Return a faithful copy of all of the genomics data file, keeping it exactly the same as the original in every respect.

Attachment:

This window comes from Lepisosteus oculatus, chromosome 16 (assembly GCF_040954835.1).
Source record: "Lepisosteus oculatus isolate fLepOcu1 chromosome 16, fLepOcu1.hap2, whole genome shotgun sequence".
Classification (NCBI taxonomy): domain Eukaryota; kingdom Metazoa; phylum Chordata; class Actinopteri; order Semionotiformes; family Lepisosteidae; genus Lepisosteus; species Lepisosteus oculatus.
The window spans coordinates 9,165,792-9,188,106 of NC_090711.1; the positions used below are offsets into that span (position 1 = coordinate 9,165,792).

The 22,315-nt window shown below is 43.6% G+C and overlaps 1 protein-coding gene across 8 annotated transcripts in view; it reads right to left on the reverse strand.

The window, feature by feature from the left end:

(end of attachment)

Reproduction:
This window comes from Lepisosteus oculatus, chromosome 16 (assembly GCF_040954835.1).
Source record: "Lepisosteus oculatus isolate fLepOcu1 chromosome 16, fLepOcu1.hap2, whole genome shotgun sequence".
Classification (NCBI taxonomy): domain Eukaryota; kingdom Metazoa; phylum Chordata; class Actinopteri; order Semionotiformes; family Lepisosteidae; genus Lepisosteus; species Lepisosteus oculatus.
The window spans coordinates 9,165,792-9,188,106 of NC_090711.1; the positions used below are offsets into that span (position 1 = coordinate 9,165,792).

The 22,315-nt window shown below is 43.6% G+C and overlaps 1 protein-coding gene across 8 annotated transcripts in view; it reads right to left on the reverse strand.

The window, feature by feature from the left end: